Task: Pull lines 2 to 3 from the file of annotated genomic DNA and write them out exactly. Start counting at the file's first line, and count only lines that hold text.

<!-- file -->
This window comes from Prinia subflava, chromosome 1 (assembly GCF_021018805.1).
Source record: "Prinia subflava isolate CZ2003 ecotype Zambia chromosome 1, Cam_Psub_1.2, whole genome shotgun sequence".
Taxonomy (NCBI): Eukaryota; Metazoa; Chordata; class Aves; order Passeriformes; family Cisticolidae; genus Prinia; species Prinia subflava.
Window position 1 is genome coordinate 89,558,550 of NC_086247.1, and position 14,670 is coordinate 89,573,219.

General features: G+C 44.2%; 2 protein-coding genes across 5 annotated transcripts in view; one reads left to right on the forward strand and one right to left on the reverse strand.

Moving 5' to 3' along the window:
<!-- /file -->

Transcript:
Source record: "Prinia subflava isolate CZ2003 ecotype Zambia chromosome 1, Cam_Psub_1.2, whole genome shotgun sequence".
Taxonomy (NCBI): Eukaryota; Metazoa; Chordata; class Aves; order Passeriformes; family Cisticolidae; genus Prinia; species Prinia subflava.